"I meet new people all the time."
With a smile, she said, "Don't be smart with the Tarot reader, you. No, this is a person, probably male, who has an air of authority. He is a person of some social stature - holds a respected position, like a doctor or a minister. I think it is this person who has got you doubting your worth."
"No, no, not doubting. It was just something he said..." Jesus, Luke thought, so much for keeping my mouth shut. Just blurt everything right out. The cat was out of the bag now, though, so he finished, "Maybe about that Devil card in the middle there."
"So he is not preaching at your or making you think badly about yourself?" Molly's eyes glinted a little bit, and Luke thought that it was a good thing for Gil that he was doing neither of those things. He shook his head, lips firmly sealed.
"OK, then. He is a person of some influence—make sure he is good to you, cher." She gently laid her sleeping son on the couch beside her before she pushed the next card a quarter of an inch to the side and said, "Here we see that in some ways you have had enough. You have passed through some hard times in the recent past, and you have taken the lessons from them into yourself."
Luke frowned. He wasn't much for learning lessons, and all his hard times were far behind him now. The only time he'd felt really bad recently was outside the room at the Black Cat, but that wasn't a hard time and there were no lessons to learn. None.
Hey, he was going to find out what you were like sooner or later, a little voice told him as his throat closed up at the memory of how soft and sad Gil’s voice had sounded that night. Nothing you can do about that – and then he thought about what Gil had said.
“I know what you want me to think you’re like -”
"...this card at the base of the—are you with me, Luke?"
"Yeah, yeah, sorry. What's that card, then?"
Raising a brow again, Molly looked back at the layout and indicated the card at the base of the staff. "We skip to this one—the two remaining in the cross are future-oriented, so we'll do them later. Here is how people see you. The King of Pentacles, the man who has everything. Well off, happy in your work, secure in your fame. This is the worth that people who do not know you put on you, but be careful not to see it as your true worth. That is seen in those core cards—the friends who love you no matter what your troubles. See?"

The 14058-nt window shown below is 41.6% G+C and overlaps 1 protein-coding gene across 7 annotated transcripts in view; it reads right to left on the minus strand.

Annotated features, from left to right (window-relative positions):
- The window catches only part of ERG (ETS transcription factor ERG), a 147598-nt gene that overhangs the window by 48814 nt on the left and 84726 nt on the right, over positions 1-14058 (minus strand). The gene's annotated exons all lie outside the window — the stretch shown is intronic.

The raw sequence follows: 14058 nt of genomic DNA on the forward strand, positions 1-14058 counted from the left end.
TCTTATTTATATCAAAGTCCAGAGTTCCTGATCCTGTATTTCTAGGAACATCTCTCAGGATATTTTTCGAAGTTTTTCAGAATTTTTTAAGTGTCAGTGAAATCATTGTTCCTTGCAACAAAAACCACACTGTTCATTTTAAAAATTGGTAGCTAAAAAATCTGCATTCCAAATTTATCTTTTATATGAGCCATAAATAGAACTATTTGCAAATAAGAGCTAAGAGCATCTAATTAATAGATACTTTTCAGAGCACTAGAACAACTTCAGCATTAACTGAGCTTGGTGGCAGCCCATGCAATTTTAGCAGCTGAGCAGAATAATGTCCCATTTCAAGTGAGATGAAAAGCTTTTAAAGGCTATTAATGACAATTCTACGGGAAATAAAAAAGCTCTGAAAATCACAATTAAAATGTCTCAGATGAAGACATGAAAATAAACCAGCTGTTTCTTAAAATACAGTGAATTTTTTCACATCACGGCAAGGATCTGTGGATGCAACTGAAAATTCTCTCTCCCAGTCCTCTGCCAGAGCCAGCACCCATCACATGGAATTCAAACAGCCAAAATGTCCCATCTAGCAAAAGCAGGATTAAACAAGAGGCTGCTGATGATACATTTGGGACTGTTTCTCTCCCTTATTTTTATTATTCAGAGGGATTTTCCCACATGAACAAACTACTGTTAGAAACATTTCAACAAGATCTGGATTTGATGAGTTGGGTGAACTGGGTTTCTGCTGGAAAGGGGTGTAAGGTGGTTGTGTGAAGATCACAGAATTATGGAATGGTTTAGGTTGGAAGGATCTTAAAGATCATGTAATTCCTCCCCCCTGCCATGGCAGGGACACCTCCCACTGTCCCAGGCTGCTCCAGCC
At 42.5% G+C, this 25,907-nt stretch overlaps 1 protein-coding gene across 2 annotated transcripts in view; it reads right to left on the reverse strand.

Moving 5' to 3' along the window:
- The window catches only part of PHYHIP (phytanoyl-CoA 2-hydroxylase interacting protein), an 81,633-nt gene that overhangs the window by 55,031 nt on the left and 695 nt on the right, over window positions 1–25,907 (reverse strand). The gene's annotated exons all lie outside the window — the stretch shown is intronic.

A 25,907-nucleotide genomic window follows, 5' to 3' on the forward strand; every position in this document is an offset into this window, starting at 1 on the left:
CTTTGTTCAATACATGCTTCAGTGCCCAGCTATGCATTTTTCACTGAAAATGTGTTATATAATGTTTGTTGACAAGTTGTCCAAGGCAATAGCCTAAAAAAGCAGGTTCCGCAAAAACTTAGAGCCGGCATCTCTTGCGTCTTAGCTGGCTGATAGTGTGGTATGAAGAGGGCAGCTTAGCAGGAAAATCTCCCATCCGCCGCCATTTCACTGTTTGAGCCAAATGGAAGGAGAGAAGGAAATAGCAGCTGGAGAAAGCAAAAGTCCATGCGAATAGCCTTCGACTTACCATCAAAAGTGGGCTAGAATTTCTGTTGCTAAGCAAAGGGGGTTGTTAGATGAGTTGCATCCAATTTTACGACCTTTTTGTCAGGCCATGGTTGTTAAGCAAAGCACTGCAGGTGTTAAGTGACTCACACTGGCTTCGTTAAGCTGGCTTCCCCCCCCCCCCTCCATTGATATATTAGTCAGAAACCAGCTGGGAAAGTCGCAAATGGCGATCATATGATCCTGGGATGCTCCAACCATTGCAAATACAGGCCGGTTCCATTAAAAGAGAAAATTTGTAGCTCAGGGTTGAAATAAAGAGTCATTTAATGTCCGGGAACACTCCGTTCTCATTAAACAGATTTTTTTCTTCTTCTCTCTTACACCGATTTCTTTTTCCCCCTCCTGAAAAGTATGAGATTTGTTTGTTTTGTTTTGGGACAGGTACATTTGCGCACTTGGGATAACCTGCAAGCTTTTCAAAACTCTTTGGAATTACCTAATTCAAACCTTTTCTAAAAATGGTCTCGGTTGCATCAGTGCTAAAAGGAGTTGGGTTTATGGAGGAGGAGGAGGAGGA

Luke had his doubts. There was no doubt that Molly was telling the truth as she saw it, but whether it was realistic, that was something else again. Those people who were friends with his money and his fame, he could spot them a mile away. Why wasn't it as easy to see the people who were like that Six of Cups?
"Inside, though," Molly said, tapping the next card in line, "you've got a lot of confusion, many contradictory thoughts all bumping around in your head. You don't seem to be able to stop them fighting long enough to sort them all out. You see here?" She held up the card so he could see it right-side-up. "All these boys with their big sticks, fighting and fighting. They need a referee or an umpire or something. Maybe this man," she pointed to the Hierophant, "maybe if he is kind, he could help you to tell what's true from what is not."
If he is kind. Was Gil kind? Luke hadn’t really thought about it until now, not consciously at least, but he knew the answer was yes. He recalled the way the eager little boy had been shooed away from their table at the restaurant in Daytona, allowing him to eat in peace...the phone calls he’d come to look forward to, knowing that someone was really listening to him and telling him what he needed to hear rather than what he wanted to hear...and the night he’d fallen asleep in Gil’s car, when Gil had quietly insisted on driving him home.
"Now we got back to these two cards in the cross,” Molly was saying. “Here is the near future, at the top." The card she was pointing at reminded Luke of an old-fashioned tattoo—a big red heart with three swords piercing it right through. "You carry such sorrow. Now is your chance to lay it down. You can decide to leave it behind or to turn it into joy."
"Come on, Molly. Sorrow is sorrow." He just couldn't seem to keep from talking – what the hell was wrong with him tonight?
"If you look at your burden, look at it honestly and completely, you will see that it grows from some broken place in your past. Once you see that, you can find a way to fix that bad place, and there is the joy."
Luke shook his head. It didn't seem likely to him, just so much psychic bullshit, because nothing in life was ever that easy - but he managed to keep these thoughts to himself.
"And see here?" The next card was ominous - a picture of a skeleton riding a white horse over people who knelt in its path. The label at the bottom was hardly necessary; it read Death. "Here I see that you will come upon the time for change," Molly said as she peered at him across the table. "You know this doesn’t mean you’re going to die, right, cher?" Luke hadn’t known that, and the strength of his immediate rejection of death was shocking. He'd come to terms with his own death years ago, when he’d come closer to meeting it –
“It won’t stop bleeding – what do I do?”